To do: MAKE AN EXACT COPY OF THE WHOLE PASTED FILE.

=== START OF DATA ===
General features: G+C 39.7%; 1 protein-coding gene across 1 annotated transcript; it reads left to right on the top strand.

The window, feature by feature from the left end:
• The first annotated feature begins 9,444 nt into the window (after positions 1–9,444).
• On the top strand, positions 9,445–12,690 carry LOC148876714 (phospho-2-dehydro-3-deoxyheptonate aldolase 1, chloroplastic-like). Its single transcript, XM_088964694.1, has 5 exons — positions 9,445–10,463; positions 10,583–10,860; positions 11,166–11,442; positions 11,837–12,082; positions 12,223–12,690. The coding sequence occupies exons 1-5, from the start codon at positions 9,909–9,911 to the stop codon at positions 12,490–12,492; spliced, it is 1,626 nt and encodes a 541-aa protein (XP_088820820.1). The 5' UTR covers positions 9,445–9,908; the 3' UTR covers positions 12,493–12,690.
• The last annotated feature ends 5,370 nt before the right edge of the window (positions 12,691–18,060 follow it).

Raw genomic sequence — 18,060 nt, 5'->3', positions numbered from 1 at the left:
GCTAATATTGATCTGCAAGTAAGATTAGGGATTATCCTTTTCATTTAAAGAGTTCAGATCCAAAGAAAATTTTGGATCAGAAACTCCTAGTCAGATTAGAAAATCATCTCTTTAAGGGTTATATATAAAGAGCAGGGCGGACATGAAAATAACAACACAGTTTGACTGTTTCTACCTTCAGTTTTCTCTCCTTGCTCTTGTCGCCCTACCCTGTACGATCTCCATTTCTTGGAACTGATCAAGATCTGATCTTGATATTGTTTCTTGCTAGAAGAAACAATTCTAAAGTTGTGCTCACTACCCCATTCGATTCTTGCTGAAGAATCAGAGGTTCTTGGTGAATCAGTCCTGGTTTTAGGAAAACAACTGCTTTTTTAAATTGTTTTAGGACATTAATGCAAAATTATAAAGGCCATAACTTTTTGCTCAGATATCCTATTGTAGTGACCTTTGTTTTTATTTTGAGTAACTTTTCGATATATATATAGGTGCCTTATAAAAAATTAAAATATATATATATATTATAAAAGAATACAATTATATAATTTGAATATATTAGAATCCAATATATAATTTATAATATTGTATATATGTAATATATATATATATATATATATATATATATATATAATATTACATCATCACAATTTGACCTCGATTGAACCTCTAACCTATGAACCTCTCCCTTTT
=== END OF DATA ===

General features: G+C 39.7%; 1 protein-coding gene across 1 annotated transcript; it reads left to right on the top strand.

The window, feature by feature from the left end:
• The first annotated feature begins 9,444 nt into the window (after positions 1–9,444).
• On the top strand, positions 9,445–12,690 carry LOC148876714 (phospho-2-dehydro-3-deoxyheptonate aldolase 1, chloroplastic-like). Its single transcript, XM_088964694.1, has 5 exons — positions 9,445–10,463; positions 10,583–10,860; positions 11,166–11,442; positions 11,837–12,082; positions 12,223–12,690. The coding sequence occupies exons 1-5, from the start codon at positions 9,909–9,911 to the stop codon at positions 12,490–12,492; spliced, it is 1,626 nt and encodes a 541-aa protein (XP_088820820.1). The 5' UTR covers positions 9,445–9,908; the 3' UTR covers positions 12,493–12,690.
• The last annotated feature ends 5,370 nt before the right edge of the window (positions 12,691–18,060 follow it).

Raw genomic sequence — 18,060 nt, 5'->3', positions numbered from 1 at the left:
GCTAATATTGATCTGCAAGTAAGATTAGGGATTATCCTTTTCATTTAAAGAGTTCAGATCCAAAGAAAATTTTGGATCAGAAACTCCTAGTCAGATTAGAAAATCATCTCTTTAAGGGTTATATATAAAGAGCAGGGCGGACATGAAAATAACAACACAGTTTGACTGTTTCTACCTTCAGTTTTCTCTCCTTGCTCTTGTCGCCCTACCCTGTACGATCTCCATTTCTTGGAACTGATCAAGATCTGATCTTGATATTGTTTCTTGCTAGAAGAAACAATTCTAAAGTTGTGCTCACTACCCCATTCGATTCTTGCTGAAGAATCAGAGGTTCTTGGTGAATCAGTCCTGGTTTTAGGAAAACAACTGCTTTTTTAAATTGTTTTAGGACATTAATGCAAAATTATAAAGGCCATAACTTTTTGCTCAGATATCCTATTGTAGTGACCTTTGTTTTTATTTTGAGTAACTTTTCGATATATATATAGGTGCCTTATAAAAAATTAAAATATATATATATATTATAAAAGAATACAATTATATAATTTGAATATATTAGAATCCAATATATAATTTATAATATTGTATATATGTAATATATATATATATATATATATATATATATATATAATATTACATCATCACAATTTGACCTCGATTGAACCTCTAACCTATGAACCTCTCCCTTTT